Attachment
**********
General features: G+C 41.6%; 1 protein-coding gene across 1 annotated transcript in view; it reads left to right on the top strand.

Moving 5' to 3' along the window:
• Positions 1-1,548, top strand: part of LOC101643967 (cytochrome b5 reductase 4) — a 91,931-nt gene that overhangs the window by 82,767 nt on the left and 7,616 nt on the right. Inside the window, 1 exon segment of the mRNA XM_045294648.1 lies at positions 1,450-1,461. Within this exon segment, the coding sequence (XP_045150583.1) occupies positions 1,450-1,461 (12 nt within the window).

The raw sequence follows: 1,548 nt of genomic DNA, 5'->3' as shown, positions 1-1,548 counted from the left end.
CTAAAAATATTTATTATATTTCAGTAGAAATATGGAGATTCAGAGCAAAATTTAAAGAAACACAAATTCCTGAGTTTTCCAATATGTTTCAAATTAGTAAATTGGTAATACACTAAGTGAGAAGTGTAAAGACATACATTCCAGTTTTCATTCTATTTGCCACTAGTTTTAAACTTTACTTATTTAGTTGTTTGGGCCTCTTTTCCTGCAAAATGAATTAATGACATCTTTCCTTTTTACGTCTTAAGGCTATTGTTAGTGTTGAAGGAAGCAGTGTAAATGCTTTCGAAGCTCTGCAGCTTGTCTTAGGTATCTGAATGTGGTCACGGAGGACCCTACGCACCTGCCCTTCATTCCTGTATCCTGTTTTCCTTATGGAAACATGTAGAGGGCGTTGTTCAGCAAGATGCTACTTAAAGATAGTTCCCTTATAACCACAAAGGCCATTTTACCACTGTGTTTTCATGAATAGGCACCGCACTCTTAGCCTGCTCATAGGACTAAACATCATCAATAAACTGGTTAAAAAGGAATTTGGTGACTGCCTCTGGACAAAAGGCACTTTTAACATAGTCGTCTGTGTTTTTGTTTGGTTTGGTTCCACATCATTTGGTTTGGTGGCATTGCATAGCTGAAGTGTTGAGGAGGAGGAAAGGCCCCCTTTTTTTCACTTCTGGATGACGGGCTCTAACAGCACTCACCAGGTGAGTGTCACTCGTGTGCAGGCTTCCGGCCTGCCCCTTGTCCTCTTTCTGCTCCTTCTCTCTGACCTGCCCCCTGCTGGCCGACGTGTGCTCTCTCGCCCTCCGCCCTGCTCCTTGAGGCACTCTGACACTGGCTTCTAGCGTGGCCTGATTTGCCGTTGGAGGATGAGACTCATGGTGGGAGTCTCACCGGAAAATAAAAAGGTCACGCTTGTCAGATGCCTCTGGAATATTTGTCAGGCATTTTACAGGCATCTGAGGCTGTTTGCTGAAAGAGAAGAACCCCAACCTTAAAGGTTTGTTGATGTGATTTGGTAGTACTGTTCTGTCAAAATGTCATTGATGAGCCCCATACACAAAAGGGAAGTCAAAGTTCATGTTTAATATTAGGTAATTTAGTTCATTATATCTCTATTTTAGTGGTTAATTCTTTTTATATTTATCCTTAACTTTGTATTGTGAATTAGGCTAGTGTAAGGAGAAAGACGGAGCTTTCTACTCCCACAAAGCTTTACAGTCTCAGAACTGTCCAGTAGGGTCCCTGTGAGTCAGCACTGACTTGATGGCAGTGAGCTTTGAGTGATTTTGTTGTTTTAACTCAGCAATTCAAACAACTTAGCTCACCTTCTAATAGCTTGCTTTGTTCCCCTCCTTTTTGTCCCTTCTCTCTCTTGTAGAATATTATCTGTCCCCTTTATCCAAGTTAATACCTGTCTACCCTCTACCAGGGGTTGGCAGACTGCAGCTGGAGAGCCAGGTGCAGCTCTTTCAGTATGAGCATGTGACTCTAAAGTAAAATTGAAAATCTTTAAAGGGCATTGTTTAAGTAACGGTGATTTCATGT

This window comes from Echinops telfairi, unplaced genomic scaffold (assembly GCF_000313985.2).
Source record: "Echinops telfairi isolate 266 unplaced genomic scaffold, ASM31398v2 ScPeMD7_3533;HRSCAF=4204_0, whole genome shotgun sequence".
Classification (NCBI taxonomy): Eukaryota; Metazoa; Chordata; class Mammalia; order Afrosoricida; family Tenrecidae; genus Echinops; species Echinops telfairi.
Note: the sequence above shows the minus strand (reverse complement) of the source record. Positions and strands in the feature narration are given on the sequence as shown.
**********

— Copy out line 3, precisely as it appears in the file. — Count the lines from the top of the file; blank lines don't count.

• Positions 1-1,548, top strand: part of LOC101643967 (cytochrome b5 reductase 4) — a 91,931-nt gene that overhangs the window by 82,767 nt on the left and 7,616 nt on the right. Inside the window, 1 exon segment of the mRNA XM_045294648.1 lies at positions 1,450-1,461. Within this exon segment, the coding sequence (XP_045150583.1) occupies positions 1,450-1,461 (12 nt within the window).